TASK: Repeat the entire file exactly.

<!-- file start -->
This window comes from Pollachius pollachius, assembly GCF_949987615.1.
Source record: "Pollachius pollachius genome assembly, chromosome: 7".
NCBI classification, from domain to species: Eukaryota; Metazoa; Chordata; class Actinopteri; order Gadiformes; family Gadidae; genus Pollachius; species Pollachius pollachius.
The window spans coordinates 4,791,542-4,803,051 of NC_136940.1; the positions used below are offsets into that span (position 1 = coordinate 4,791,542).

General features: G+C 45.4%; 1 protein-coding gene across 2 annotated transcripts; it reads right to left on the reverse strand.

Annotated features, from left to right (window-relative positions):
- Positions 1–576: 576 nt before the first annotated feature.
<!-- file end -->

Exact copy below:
This window comes from Pollachius pollachius, assembly GCF_949987615.1.
Source record: "Pollachius pollachius genome assembly, chromosome: 7".
NCBI classification, from domain to species: Eukaryota; Metazoa; Chordata; class Actinopteri; order Gadiformes; family Gadidae; genus Pollachius; species Pollachius pollachius.
The window spans coordinates 4,791,542-4,803,051 of NC_136940.1; the positions used below are offsets into that span (position 1 = coordinate 4,791,542).

General features: G+C 45.4%; 1 protein-coding gene across 2 annotated transcripts; it reads right to left on the reverse strand.

Annotated features, from left to right (window-relative positions):
- Positions 1–576: 576 nt before the first annotated feature.